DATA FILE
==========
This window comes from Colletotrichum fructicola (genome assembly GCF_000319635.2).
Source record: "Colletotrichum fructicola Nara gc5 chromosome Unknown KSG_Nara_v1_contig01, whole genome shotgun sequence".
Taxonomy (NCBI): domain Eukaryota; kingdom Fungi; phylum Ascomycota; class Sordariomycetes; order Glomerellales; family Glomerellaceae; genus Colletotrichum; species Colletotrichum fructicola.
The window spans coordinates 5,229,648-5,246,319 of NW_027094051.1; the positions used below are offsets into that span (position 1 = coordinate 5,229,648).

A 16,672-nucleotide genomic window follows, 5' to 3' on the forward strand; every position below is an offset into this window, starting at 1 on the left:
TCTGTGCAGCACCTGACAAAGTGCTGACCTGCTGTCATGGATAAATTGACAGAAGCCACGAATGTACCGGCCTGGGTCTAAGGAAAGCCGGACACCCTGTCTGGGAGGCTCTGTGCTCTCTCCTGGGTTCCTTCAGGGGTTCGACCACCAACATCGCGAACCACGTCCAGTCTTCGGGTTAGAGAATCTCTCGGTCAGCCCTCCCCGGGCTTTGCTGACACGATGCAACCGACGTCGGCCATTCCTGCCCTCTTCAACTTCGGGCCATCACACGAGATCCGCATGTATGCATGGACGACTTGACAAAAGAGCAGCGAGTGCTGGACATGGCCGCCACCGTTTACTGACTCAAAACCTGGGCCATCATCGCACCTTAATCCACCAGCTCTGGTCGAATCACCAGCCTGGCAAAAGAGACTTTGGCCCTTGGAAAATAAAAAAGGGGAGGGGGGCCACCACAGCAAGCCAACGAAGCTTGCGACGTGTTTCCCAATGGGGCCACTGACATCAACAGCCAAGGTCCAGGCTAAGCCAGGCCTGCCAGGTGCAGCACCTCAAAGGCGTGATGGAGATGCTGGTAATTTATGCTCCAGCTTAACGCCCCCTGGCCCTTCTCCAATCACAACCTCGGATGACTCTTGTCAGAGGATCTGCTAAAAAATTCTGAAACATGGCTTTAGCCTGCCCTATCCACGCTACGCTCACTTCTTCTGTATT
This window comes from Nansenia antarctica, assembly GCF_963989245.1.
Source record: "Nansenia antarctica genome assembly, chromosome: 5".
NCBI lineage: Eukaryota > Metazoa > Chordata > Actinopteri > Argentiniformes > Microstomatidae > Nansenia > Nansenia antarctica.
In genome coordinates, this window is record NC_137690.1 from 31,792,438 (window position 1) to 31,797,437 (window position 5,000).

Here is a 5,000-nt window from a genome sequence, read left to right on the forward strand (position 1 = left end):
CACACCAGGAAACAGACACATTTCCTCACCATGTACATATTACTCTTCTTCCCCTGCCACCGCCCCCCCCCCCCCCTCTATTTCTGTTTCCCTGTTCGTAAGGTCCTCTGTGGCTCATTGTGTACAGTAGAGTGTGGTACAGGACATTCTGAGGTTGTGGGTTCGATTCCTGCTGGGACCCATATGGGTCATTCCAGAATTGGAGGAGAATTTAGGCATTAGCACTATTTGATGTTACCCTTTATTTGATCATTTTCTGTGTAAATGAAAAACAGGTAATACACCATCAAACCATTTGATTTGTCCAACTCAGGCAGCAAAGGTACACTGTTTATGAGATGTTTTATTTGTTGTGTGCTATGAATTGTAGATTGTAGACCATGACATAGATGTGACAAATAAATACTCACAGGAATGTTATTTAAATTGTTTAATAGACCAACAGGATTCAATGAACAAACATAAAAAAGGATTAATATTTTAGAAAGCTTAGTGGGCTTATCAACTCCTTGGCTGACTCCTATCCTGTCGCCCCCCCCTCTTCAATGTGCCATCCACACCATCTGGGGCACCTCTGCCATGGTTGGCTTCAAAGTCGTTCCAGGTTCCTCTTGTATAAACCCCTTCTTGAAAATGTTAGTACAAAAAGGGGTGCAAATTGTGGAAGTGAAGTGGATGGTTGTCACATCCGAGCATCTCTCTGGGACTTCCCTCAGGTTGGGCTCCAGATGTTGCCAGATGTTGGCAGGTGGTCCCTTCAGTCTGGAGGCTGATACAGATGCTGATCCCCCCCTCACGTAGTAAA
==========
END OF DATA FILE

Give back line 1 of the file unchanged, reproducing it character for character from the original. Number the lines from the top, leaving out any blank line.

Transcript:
This window comes from Colletotrichum fructicola (genome assembly GCF_000319635.2).